It's also the film that most clearly demonstrates what's wonderful about Ozu. So much is communicated through so little, so that two feet standing on tiptoe, slowly lowering to the earth, convey the brutal disappointment of failure. In one meal scene, the rhythm which which the lads eat their rice articulates feelings which the strongest dialogue would struggle to get near. And Ozu shows that he is not afraid to use dead time, one long scene following the failed graduate as he skulks around at home eliciting an extraordinarily subtle performance from young Tatsuo Saito, that looks forward to the more complex work of Ozu's mature period.
Overall, this is an excellent package from the BFI, rounded out with contextualising essays by major critics silent cinema curator, Bryony Dixon, and Asian cinema experts, Tony Rayns and Alexander Jacoby a fragment of the now lost I Graduated But... (1929) and a useful 20-minute primer on Ozu, also from Rayns. One word of advice, though avoid the newly-commissioned scores. Silence is golden.
Michael Bartlett on 31st January 2012
Author of 30 reviews
A collection that brings together all of Yasujiro Ozu's surviving silent student-genre comedies - Days of Youth, I Flunked, But..., The Lady and the Beard and Where Now Are the Dreams of Youth?
'Days of Youth' (1929), Ozu's earliest surviving feature, follows a love triangle between two college friends as they both try to win the affections of a girl they meet on a skiing holiday.
'I Flunked, But...' (1930) is roguish comedy reminiscent of Harold Lloyds The Freshman. In it a student with exams looming does anything he can to get out of doing revision.
In 'The Lady and the Beard' (1931) recently graduated traditionalist Kiichi Okajima finds that his impressive beard, worn in traditional style, makes it impossible to find a decent job or make a good impression, so he shaves it when he falls for a modern woman and, as he pursues her, attracts the attentions of two other women. A cheerful comedy that focuses on the tension between tradition and modernity, a theme Ozu revisited in some of his most profound postwar work.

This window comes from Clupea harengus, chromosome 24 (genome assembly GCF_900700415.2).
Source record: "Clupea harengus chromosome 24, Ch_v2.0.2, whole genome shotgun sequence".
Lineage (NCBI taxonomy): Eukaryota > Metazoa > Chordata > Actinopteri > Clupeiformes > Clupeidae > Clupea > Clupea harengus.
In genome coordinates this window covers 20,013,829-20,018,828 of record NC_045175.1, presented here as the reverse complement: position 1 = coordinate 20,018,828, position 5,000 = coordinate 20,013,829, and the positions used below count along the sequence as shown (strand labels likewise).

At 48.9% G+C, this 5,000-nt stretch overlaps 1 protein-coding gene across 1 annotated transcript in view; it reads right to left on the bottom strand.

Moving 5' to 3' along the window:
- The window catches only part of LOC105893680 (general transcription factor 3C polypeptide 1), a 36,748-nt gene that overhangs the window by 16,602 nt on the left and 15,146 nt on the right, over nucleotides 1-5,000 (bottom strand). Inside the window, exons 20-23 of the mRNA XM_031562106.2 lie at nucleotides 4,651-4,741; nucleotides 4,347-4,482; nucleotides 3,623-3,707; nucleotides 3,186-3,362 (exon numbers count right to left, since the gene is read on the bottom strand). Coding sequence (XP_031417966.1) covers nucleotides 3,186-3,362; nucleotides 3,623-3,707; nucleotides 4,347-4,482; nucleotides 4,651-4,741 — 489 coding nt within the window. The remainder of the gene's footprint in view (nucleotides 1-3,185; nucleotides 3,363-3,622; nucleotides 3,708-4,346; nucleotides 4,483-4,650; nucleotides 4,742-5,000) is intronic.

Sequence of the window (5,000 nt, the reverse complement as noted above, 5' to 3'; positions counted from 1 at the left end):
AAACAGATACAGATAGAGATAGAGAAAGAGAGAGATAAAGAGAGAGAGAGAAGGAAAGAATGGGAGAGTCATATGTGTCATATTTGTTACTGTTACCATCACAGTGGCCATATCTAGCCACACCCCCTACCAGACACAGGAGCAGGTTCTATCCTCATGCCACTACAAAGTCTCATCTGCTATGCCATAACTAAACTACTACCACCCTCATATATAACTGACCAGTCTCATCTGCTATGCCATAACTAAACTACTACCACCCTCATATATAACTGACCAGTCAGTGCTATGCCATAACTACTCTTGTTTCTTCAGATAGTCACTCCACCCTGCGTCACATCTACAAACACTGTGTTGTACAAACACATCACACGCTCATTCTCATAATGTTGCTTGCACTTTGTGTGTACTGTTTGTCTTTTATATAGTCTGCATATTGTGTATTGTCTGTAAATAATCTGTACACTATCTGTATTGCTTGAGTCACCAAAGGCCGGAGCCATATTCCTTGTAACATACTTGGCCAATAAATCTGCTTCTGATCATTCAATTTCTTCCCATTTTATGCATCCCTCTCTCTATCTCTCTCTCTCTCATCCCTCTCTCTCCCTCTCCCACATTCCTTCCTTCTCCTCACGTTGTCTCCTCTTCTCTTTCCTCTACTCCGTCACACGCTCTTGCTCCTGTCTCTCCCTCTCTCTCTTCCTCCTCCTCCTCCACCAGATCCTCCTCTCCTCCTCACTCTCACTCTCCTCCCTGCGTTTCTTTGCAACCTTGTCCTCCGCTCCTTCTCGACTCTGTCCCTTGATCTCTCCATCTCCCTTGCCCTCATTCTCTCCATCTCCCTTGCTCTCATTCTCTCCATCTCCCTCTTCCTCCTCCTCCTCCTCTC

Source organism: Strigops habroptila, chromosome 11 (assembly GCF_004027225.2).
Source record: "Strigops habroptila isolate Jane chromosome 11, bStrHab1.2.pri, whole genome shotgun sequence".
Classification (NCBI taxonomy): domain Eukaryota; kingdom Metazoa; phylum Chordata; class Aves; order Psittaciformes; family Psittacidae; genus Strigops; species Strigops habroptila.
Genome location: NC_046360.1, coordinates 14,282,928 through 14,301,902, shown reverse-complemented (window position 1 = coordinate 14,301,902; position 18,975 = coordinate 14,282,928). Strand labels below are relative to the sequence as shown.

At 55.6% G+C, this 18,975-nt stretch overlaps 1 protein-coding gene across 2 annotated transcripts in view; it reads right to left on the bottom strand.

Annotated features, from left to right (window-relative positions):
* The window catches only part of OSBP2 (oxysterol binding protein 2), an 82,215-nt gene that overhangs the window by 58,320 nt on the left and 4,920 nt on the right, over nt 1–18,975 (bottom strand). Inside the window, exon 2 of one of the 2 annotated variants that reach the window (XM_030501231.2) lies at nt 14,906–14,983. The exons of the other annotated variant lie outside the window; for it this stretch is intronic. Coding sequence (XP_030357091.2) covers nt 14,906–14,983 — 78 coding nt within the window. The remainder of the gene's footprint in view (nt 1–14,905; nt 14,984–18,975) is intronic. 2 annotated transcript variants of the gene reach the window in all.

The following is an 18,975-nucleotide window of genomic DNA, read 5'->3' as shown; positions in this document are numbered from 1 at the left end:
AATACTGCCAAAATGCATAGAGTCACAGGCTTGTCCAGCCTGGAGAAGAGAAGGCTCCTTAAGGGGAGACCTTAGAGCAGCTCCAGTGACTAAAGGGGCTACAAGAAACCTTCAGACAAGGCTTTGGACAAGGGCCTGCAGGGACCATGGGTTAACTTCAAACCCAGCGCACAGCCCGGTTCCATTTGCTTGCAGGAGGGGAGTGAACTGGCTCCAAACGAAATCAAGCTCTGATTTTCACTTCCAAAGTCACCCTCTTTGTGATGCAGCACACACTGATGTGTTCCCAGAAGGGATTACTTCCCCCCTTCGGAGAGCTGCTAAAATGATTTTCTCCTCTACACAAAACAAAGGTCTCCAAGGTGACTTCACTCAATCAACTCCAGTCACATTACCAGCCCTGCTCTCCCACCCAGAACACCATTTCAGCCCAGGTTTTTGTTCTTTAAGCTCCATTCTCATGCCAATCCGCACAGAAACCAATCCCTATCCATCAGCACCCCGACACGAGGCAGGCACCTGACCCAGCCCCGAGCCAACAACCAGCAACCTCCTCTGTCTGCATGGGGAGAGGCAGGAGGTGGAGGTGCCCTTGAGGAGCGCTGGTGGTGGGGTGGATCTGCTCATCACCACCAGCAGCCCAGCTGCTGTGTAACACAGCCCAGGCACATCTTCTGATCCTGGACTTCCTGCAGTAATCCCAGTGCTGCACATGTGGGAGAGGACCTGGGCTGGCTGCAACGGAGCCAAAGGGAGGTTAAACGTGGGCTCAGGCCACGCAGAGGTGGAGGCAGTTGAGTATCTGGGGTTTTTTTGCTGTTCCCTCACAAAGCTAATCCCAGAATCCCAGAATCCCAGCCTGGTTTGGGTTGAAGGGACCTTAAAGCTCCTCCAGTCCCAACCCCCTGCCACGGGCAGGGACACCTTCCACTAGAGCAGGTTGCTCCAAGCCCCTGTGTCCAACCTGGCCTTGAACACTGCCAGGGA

In 'Where Now Are the Dreams of Youth?' (1932) Taichiro Saiki's friendships are threatened when he takes over his father's company and employs three of his former university buddies. As a new dynamic is added to Taichiro's relationship with the others, their friendships come under strain, eventually leading to a disturbing climax. Scripted by Ozus long-term collaborator Kogo Noda, this film subtly moves from light to dark and questions the durability of friendship.
Length: 357 mins
Aspect ratio: 4:3
Format: DVD B&W
Released: 20th February 2012
Cat No: BFIVD927
- 2 discs
- Surviving fragment of Ozu's 'I Graduated, But...' (1929).
- Newly commissioned scores for all films by Ed Hughes
- Ozu: Emotion and Poetry (2011, 20 mins) - Tony Rayns discusses Ozu's early work and influences
- 38 page illustrated booklet.